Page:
The Things I Carry Essay
As usual every day of my life I must carry something in my wallet somewhere of my bag, they might be some utensils, as an eraser, books, etc. But among the most important things, I carry with me are those things, which I keep great respect, or some things that their value has a great meaning in my life.
On a normal school day, a bulk of books and a collection of special things can be found in my bag, including textbooks, folders, a calculator, papers, and color pens. My bag on a good day my weight about 4 pounds, but on a bad one, up to 8 pounds.
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Prices start at $12
The things I carry are classified by a grade of importance. One of the commonest things I carry in my daily life is a medal, that was a present of my sixth-grade promotion which reminds me all my old friends from my primary school, those beautiful times so unforgettable where I did not have to worry about anything. The only things I had to worry about where to play and to make sure my mom loved me.
They were indeed beautiful times. The time passes very fast and never forgives. I just can remember as if it was yesterday when I went on vacation to Disney Land with my friends from my Peru’s school in 2002.
I also carry something like a collar somewhat silvered, which is a present from my second brother, Marco, who is living in Peru. That collar reminds me of my brother because it belonged to him. He had earned it in his school; because he obtained one of the first places in the honor roll.
But what reminds me most about my family, are the pictures I carry in my wallet. I carry memories, memories of people who I loved and love, memories of places that I will never forget as the old left house where I went with the friends of my childhood to play, and to tell stories about the ghosts that lived in that house. Sometimes when I am lonely or feel very bad.
I take my pictures out from my wallet and try to remember those beautiful times when I enjoyed the company of my dear beings. Those times that will never come back. It is so hard to face reality, my new reality that is so different and painful. Each time I try to remember those happy days, I find myself crying of heartache for being so far from my family.
My mind is a rare world, full of complications and thoughts that can not always be expressed. I carry emotions that I can not take out from my mind, emotions of love and hatred that I try to release telling my parents what is going on with me, but to call by phone is not the same than to talk face to face. I carry with me a feeling of worry, the worry of not knowing how my family is because I can feel that they do not tell all the truth when they talk to me by phone.
I carry fears, fears that I may not know what tomorrow may bring, fears of rejection, fear of not succeeding, fear of what it hopes to me in the future. I fear things that I do not even know as the day of tomorrow and yesterday. I carry loneliness in my heart. The loneliness is like a friend that goes everywhere with me but also makes me feel bad. I carry a very heavy burden over my shoulders.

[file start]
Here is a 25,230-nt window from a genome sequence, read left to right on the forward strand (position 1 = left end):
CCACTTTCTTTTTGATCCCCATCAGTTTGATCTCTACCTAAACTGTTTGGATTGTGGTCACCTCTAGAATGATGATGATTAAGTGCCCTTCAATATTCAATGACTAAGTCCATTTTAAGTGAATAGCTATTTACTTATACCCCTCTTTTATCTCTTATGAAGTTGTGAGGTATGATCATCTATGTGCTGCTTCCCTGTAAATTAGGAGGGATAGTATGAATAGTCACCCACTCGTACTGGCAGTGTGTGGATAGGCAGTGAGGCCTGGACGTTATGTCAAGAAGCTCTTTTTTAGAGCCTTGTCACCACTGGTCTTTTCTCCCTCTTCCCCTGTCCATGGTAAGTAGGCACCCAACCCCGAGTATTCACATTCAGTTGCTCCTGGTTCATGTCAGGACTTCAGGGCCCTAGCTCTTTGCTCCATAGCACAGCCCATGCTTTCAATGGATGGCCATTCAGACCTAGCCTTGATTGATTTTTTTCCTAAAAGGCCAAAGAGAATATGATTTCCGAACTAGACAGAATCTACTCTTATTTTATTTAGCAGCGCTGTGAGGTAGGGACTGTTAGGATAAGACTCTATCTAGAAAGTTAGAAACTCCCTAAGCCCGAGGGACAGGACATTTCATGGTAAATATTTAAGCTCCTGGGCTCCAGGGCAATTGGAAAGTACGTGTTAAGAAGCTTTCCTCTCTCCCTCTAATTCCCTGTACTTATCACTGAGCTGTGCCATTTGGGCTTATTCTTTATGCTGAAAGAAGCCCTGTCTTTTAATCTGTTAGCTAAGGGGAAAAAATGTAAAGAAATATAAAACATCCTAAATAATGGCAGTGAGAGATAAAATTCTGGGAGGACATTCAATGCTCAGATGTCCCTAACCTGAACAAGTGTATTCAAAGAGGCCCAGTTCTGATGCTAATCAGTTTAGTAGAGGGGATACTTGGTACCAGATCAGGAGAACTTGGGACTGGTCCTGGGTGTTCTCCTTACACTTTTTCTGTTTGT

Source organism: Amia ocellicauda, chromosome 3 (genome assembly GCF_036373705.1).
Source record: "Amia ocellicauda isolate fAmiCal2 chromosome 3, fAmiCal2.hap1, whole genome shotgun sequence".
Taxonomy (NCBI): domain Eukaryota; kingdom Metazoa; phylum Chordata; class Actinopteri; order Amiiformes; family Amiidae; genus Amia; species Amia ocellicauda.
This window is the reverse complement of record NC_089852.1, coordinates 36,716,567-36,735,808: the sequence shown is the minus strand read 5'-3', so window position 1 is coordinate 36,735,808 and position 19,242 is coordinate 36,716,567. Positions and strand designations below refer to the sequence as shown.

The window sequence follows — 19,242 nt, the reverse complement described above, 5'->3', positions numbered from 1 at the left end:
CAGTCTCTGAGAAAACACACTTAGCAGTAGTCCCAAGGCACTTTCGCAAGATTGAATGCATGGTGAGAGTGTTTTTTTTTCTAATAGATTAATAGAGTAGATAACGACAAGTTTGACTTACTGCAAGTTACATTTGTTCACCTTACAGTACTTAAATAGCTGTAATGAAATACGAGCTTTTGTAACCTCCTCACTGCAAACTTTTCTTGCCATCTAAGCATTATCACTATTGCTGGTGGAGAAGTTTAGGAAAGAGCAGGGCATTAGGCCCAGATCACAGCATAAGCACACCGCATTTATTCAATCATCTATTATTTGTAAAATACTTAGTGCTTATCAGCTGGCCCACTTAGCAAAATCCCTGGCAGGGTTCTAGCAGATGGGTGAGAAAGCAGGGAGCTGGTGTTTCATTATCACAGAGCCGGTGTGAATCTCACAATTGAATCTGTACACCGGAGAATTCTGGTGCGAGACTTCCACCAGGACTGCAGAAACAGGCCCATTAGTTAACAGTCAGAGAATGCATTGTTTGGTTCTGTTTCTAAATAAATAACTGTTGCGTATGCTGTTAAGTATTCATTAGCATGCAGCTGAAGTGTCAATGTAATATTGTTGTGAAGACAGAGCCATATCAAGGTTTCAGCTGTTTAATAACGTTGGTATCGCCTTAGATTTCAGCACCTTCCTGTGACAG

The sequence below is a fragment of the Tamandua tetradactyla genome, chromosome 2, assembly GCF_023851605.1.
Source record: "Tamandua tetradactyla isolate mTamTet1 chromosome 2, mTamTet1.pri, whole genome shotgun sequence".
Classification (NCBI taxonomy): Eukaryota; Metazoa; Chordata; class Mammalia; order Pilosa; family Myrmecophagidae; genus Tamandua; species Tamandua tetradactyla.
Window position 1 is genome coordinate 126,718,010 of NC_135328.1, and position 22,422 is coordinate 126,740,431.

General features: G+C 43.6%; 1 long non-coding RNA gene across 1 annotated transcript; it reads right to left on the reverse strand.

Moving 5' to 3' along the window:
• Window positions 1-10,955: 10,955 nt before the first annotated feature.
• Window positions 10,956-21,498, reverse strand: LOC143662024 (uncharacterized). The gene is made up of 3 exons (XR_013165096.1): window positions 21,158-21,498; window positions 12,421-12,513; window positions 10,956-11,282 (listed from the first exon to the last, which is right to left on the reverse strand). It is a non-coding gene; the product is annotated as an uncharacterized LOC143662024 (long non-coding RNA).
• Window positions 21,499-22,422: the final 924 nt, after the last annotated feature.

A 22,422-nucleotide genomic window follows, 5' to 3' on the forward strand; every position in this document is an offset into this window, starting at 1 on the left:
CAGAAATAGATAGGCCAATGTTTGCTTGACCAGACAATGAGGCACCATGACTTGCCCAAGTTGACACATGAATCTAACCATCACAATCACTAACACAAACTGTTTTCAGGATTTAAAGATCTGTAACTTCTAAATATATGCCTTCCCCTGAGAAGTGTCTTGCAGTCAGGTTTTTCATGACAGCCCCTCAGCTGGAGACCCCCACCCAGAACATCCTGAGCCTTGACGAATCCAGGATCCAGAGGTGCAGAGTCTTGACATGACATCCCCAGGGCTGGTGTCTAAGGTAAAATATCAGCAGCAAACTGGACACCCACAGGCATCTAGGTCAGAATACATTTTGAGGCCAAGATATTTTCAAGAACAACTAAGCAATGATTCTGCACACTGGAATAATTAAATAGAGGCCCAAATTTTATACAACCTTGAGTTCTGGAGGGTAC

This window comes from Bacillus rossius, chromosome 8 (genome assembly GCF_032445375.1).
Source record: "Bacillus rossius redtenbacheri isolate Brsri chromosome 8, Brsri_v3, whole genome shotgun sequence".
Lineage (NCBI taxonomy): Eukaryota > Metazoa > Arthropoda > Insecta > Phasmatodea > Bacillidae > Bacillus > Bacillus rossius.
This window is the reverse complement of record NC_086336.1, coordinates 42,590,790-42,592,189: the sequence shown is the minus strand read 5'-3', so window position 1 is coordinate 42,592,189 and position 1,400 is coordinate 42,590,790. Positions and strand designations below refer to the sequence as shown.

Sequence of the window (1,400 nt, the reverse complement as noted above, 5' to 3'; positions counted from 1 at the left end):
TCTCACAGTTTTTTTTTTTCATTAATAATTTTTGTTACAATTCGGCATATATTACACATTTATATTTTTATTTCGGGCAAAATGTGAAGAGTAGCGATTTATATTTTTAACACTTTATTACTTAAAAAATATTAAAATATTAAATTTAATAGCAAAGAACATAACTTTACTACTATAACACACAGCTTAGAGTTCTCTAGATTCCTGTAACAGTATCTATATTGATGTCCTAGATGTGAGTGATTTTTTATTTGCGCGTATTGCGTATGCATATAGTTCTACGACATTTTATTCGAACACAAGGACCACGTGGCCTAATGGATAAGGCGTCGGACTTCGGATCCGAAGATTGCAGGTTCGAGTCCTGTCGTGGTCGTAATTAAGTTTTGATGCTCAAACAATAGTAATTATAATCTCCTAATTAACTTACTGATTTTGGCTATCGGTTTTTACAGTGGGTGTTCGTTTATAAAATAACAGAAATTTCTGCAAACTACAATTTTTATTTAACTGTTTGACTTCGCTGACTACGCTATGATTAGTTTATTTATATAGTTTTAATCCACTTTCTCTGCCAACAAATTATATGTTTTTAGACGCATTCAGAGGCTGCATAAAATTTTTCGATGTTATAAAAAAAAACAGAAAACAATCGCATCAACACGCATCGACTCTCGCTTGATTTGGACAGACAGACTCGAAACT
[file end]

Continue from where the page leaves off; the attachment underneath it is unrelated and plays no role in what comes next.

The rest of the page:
I carry responsibility, the responsibility of being the oldest brother of 4 brothers, and at the same time as being an example for my brothers, which is difficult work. I carry so much in my life that sometimes I think that I going to give up and let my problems win me.
I carry this all every day with a head of scrambled hair black hair, a big face with black-brown eyes, a regular mouth, a big nose, broad shoulders, and a pair of legs that try to maintain my body in balance, all that everything added weight around 200 pounds.
The things people carry generally reveal a significant part of their character. Tiny, seemingly unimportant objects can carry the most symbolic weight to them, and yet we rarely discuss why we carry such things—extreme materialism and consumerism aside. In my recent fit of writer’s block (I blame it on the simple fact that I am lazy slob without a rigorous school schedule to keep me in place), I read back on one of my favorite essays I wrote my last year of high school.
Having been in rigorous classes that expected long-winded written explanations of my every thought, I learned very well the act of constructing words in such a way to make the things I write seem more intelligent and hard to conceptualize than they actually are; however, for this one essay, I didn’t need as much fluff as I generally stuff my essays with.
I wrote on the complexity and depth of emotions the simple objects I carried meant to me. Due to my writer’s block and appreciation for the topic I wrote on, I would like to share with you what 17-year-old me prized, and why. Hopefully it leads to your own internal examination of your external wear.
I carry two woven bracelets on my wrist. I made them myself, and they remind me of certain things; the bright yellow, brown, red, and green bracelet reminds me of Native American cornfields just near the Rio Grande. Whether this is geologically or agriculturally accurate or not, this is what the badly-woven, the too-big bracelet is to me—it is a tie to my past, to my ancestors and all they have done to land me here, a high school student sitting at her computer, facing the bright window, hearing cars go by and children play in the neighbor’s yard.